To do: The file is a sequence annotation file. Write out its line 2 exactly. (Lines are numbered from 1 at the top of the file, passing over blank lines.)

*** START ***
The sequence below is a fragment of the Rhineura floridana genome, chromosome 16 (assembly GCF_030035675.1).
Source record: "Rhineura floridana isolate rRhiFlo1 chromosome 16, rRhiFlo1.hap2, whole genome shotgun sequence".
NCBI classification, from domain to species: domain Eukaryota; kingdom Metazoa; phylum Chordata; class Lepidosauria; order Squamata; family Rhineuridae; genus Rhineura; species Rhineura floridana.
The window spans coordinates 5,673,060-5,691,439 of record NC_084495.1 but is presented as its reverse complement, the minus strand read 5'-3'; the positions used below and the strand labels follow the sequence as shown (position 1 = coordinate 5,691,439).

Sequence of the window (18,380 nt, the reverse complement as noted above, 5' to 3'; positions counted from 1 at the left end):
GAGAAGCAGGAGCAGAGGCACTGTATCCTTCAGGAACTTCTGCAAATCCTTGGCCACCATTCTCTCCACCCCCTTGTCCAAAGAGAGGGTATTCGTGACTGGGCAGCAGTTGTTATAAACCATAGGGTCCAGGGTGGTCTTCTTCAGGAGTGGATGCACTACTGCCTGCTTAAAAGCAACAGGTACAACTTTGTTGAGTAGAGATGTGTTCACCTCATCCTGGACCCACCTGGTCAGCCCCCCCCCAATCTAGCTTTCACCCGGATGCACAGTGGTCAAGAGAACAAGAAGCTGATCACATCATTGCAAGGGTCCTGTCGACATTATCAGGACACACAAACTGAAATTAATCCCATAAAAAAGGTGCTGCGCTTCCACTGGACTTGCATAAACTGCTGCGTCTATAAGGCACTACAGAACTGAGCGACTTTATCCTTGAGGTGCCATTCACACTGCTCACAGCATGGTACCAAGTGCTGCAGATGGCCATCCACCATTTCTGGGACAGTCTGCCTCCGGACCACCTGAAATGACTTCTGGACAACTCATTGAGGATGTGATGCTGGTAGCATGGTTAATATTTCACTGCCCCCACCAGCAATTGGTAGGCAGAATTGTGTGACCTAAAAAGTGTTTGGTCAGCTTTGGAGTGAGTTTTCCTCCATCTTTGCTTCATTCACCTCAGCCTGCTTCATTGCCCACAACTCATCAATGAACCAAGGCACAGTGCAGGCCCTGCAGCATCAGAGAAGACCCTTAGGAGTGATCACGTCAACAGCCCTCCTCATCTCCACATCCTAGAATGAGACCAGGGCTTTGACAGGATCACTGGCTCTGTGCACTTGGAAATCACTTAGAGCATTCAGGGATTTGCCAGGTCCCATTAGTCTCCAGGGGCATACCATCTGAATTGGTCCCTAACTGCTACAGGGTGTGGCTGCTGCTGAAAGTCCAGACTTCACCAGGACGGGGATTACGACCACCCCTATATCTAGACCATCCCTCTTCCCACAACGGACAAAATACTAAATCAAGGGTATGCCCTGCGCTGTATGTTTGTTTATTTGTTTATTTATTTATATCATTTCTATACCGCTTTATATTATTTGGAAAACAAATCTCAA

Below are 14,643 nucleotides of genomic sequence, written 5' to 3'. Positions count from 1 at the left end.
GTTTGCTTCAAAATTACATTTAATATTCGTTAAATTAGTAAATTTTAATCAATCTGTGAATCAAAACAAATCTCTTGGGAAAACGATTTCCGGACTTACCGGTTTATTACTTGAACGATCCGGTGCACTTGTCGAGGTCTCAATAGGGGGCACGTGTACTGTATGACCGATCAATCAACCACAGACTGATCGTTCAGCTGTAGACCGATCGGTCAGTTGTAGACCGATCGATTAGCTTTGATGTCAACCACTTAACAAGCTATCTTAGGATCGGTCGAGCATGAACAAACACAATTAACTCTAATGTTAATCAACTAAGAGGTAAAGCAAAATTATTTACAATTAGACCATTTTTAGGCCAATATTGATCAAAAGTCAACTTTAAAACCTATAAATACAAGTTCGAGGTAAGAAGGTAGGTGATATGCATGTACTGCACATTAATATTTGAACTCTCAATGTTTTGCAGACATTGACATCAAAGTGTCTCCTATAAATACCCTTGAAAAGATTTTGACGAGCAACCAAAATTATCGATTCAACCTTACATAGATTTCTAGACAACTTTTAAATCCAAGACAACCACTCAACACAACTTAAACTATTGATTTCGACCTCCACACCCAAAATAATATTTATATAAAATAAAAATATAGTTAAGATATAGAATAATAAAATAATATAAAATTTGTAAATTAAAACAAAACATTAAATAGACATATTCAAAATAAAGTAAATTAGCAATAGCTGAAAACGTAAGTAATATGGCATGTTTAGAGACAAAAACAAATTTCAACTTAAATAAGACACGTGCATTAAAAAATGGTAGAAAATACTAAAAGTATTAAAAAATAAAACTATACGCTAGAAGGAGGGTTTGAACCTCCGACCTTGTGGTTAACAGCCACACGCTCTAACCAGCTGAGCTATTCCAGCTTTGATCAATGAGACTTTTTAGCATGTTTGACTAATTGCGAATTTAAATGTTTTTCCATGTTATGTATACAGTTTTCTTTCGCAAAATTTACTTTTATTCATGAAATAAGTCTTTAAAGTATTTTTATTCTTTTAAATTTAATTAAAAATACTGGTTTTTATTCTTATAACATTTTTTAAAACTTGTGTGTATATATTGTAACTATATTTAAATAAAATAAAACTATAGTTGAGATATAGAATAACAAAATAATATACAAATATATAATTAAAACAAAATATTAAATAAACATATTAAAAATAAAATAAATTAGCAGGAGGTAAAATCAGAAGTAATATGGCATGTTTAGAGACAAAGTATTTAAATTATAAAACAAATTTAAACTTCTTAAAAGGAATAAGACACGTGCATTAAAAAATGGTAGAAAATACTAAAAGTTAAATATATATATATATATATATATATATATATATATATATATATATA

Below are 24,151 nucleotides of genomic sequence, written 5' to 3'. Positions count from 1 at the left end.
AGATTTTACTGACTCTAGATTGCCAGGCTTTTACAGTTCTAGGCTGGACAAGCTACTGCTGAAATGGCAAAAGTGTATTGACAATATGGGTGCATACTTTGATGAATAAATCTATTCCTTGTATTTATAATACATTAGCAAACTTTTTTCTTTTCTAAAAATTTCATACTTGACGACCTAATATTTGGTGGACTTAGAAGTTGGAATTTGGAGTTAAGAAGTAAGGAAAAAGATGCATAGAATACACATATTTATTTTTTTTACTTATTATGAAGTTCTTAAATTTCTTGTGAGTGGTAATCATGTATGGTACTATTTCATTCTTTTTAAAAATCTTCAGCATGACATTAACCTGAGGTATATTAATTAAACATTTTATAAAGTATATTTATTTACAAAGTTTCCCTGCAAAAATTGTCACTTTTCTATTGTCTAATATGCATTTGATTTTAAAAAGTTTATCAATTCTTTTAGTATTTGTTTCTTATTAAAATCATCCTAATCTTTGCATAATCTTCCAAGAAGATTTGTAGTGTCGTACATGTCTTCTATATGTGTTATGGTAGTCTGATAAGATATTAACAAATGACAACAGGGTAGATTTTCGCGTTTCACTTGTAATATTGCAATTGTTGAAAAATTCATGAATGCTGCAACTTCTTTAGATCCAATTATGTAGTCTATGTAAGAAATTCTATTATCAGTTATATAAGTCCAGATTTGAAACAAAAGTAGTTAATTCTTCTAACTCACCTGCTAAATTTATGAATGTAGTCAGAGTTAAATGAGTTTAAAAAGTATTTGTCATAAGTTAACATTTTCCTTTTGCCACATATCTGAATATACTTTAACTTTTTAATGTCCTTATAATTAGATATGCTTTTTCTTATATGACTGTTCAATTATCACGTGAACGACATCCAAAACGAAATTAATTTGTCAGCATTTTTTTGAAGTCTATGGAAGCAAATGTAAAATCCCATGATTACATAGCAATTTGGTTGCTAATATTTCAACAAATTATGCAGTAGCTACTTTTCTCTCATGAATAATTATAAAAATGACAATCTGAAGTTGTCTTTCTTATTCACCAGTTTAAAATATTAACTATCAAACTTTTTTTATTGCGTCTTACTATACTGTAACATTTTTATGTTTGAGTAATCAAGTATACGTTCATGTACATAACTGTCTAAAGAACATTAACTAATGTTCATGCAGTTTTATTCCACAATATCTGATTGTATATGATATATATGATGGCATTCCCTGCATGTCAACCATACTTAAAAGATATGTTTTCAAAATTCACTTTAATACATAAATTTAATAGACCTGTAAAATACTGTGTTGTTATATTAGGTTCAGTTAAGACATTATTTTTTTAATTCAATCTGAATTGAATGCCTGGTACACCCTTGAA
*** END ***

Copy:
Source record: "Rhineura floridana isolate rRhiFlo1 chromosome 16, rRhiFlo1.hap2, whole genome shotgun sequence".